Tiles - Presents of Mind

Year of Release: 1999
Label: Magna Carta
Catalog Number: MA 9038-2
Format: CD
Total Time: 63:41:00

How aptly titled this album is, as it was included in a Christmas gift to myself (how kind of me). But, more than that, these thoughtful compositions are little gifts in themselves - ones with which you should reward yourself with all due haste.

But, how did I come to that conclusion? You see, it started this way. I had heard quite a bit about Tiles, read the reviews and interviews, and the comparison that keeps getting bandied about is Rush - but at first, I didn't hear much of Rush at all (but for a bit here and there). So, the holiday season was upon me, and since I seem to be an avid collector of Magna Carta releases, and because I had read that press, I put this on that gifts-to-self list ? unsure of what exactly I was going to hear. As you can tell by the opening paragraph, I was presently surprised.

Tiles are an American progressive band who bear some similarity to Dream Theater, if Dream Theater were more progressive rock than progressive metal - say Dream Theater in their lower-key moments. Vocalist Paul Rarick sounds a bit like James LaBrie when LaBrie is both on his game and not reaching for impossible vocal heights. That isn't meant to be a dig at LaBrie, but merely pointing out that Rarick isn't a "soaring" vocalist. But, not so much like LaBrie that he sounds like a clone, mind you - it's actually more the quality of his voice rather than the use.

If you like prog bands such as Spock's Beard or Discipline for example, then you will like Tiles. Echolyn also comes to mind, so I suspect that we can throw in Echolyn offshoots Still and Finneus Gauge into that mix as well. Tristan Park also comes to mind, when Chuck Dyac was singing lead.

Speaking of Discipline, frontman Matthew Parmenter guests on violin on the beautiful "Reasonable Doubt"

Drummer Pat DeLeon adds backing vocals. His and Rarick's voice blend nicely, creating nice, smooth harmonies. Although they both have voices in the same range, they are just enough different to give a nice blending of tones.

Where the Rush comparison comes to the fore is the bass work Jeff Whittle, whose tone is fat and warm not unlike Geddy Lee's. The instrumental "Ballad Of The Sacred Cows" is at times like Rush, at times like Dream Theater and is perhaps the best example of the two influences. DeLeon's percussion is very much like Portnoy's, Whittle's bass Lee-like, and guitarist Chris Herin brings in something different - the Tiles portion of the troika. Well, that is until chaos comes into play - where Herin tears up the fretboard - shreds, really - sometimes sounding like an acidic violin.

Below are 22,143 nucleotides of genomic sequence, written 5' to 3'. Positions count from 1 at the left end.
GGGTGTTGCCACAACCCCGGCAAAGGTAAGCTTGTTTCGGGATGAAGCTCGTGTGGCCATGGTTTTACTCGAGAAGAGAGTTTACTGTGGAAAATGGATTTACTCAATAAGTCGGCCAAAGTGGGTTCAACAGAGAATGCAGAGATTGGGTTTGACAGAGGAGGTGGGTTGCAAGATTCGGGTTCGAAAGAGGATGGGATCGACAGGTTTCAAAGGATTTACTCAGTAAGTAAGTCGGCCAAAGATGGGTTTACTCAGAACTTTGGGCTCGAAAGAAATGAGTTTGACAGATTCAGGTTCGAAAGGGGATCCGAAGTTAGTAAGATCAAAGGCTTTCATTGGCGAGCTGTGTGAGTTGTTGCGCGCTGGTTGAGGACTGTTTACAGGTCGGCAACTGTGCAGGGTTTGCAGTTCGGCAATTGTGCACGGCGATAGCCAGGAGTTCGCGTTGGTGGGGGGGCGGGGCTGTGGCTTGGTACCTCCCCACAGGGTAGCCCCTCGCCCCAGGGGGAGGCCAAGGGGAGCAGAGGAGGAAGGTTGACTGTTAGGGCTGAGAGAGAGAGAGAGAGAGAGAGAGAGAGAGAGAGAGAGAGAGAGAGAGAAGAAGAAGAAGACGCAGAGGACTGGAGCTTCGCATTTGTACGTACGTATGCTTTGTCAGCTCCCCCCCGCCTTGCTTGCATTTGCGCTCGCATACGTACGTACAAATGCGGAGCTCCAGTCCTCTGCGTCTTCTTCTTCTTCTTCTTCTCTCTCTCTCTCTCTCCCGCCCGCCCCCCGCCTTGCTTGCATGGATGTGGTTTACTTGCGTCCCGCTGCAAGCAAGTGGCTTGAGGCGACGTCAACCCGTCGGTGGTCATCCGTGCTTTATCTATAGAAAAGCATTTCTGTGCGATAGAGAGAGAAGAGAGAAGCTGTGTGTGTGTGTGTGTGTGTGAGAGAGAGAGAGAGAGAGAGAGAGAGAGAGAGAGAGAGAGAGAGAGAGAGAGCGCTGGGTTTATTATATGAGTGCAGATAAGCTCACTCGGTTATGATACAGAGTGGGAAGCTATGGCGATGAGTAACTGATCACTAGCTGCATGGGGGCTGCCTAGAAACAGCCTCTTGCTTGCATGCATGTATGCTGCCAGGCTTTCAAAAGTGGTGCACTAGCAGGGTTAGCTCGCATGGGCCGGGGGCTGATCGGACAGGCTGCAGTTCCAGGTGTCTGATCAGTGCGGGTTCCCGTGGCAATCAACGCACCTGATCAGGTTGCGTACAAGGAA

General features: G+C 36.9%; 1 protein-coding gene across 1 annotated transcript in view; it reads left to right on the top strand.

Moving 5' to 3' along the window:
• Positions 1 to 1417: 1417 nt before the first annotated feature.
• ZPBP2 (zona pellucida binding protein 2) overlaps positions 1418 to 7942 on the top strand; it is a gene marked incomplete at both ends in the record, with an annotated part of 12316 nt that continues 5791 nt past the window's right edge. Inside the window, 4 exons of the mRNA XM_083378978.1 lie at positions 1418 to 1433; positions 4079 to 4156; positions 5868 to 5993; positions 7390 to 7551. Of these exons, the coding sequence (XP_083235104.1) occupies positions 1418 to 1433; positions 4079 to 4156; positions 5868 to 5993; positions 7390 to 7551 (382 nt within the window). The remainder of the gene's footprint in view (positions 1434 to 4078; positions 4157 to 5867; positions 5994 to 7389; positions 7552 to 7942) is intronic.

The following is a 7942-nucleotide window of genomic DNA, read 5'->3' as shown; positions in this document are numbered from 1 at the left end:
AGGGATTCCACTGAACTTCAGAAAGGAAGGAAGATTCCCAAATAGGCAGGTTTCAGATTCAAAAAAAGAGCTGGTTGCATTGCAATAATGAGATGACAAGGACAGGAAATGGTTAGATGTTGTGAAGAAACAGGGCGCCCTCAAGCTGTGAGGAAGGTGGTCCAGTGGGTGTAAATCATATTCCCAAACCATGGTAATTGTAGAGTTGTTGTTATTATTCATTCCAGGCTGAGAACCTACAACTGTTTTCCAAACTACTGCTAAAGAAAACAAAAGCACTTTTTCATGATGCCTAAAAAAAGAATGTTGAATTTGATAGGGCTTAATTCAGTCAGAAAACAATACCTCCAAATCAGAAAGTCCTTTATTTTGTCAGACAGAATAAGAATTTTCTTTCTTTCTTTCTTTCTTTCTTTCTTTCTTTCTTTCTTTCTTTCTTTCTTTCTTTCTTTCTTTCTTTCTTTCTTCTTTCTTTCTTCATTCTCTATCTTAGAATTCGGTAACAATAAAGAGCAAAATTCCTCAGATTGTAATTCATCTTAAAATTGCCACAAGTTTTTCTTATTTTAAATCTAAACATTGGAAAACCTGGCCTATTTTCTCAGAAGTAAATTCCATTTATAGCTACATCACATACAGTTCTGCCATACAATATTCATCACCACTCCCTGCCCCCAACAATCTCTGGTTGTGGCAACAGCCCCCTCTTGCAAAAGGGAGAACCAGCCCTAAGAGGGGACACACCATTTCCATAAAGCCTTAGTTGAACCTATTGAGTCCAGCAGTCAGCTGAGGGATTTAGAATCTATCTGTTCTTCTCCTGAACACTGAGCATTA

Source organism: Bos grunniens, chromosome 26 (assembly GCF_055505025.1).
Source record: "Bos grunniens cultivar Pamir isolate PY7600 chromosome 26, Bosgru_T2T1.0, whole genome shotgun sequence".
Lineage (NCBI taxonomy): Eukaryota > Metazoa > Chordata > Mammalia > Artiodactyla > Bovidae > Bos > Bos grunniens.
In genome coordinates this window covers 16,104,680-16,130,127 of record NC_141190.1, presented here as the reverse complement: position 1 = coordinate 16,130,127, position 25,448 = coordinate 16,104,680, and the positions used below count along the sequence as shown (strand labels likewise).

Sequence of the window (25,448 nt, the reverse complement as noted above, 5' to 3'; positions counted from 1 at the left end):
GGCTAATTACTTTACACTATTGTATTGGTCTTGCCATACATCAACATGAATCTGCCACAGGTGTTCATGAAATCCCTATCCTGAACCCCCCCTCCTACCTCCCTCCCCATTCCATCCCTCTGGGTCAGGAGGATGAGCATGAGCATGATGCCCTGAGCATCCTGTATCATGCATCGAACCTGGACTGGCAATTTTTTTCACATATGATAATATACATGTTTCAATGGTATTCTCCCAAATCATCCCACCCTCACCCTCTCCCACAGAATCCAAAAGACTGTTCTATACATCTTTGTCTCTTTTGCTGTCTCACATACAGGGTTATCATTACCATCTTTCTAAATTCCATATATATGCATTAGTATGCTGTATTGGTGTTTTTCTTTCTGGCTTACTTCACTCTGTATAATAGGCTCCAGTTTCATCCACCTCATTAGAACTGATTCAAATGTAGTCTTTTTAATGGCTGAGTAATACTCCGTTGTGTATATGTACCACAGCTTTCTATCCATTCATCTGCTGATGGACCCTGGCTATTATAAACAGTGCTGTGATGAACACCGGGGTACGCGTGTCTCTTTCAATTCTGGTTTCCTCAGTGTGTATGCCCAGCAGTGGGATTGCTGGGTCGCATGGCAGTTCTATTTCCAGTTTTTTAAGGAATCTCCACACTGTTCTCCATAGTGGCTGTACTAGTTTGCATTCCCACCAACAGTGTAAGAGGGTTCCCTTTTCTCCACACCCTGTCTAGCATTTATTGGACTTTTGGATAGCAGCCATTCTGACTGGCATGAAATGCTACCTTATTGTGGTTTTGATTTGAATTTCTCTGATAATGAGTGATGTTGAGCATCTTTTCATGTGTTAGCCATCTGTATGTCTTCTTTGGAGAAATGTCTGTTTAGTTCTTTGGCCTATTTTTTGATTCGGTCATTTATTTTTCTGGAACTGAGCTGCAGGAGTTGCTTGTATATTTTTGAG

The brief instrumental "The Sandtrap Jig" is like a calm oasis in a wind driven desert, so in contrast to the rest of the album, and yet it fits.

There are so many wonderful moments on this disk, it's tough to pick out a few to highlight. "Modifications" is one, "The Learning Curve" (which features a very nice guitar solo just before the end, short but impressive), but it is "Taking Control," the most Rush like track here, that is the song that will sell you on Tiles; the moment when it all clicks into place. Not because it is Rush-like, but because this is the song that proves the bands chops, that proves that, for example, DeLeon is a dynamic drummer using a great deal of his kit, not just the kick drum to bash out a repetitive rhythm.

And while progressive rock isn't about memorable choruses, it is this very thing that Tiles also excels at, because it draws you in to the song, into the lyrics, and thus to the point of it all. This is no more apparent than on the closer "Reasonable Doubt." I say Rarick's vocal style doesn't include soaring, but that's not entirely true - as here it does, not reaching for those impossible heights, but it soars like a bird on the wing, in that epic, emotional way. Simply beautiful. If "Taking Control" sells you, this will make you take them home with you (figuratively speaking, of course).

Two live tracks close out the album - "Patterns" and "Token Pledge" - and while the production is a bit muddy, I have now put their two previous disks on the gifts-to-self list (for which I don't need a holiday).

And so this review comes full circle - for all that it doesn't sound like Rush, the best comparison that can be made is to Rush - thoughtful, intelligent lyrical observations supported by a dynamic and driving beat. We should expect no less from any band we listen to - progressive rock or otherwise. This is simply great stuff and they are deserving of all the praise they are getting. Had I heard this a few months earlier, it surely would have made my Top 10 list.

And for the bad play on words for the month: you should have the presence of mind to pick up Presents Of Mind

Static (5:43) / Modification (3:42) / Crossing Swords (1:06) / Facing Failure (5:41) / The Learning Curve (6:40) / Ballad Of The Sacred Cows (6:55) / The Sandtrap Jig (0:48) / Taking Control (5:12) / Safe Procedures (7:04) / Reasonable Doubt (11:22) / Patterns (live) (4:05) / Token Pledge (live) (6:49)

Pat DeLeon - drums, percussion and backing vocals
Chris Herin - electric and acoustic guitars, mandolin, banjo, and keyboards
Paul Rarick - lead and backing vocals
Jeff Whittle - bass guitar

Tiles (1994)
Fence The Clear (1997)
Presents Of Mind (1999)
Presence In Europe 1999 (2000)
Tiles - Special Edition (2004)
Fence The Clear - Special Edition (2004)
Presents Of Mind - Special Edition (2004)
Window Dressing (2004)
Fly Paper (2008)

Genre: Progressive Rock

Origin US

Added: January 10th 2000
Reviewer: Stephanie Sollow
Artist website: www.tiles-music.com
Hits: 2020
Language: english


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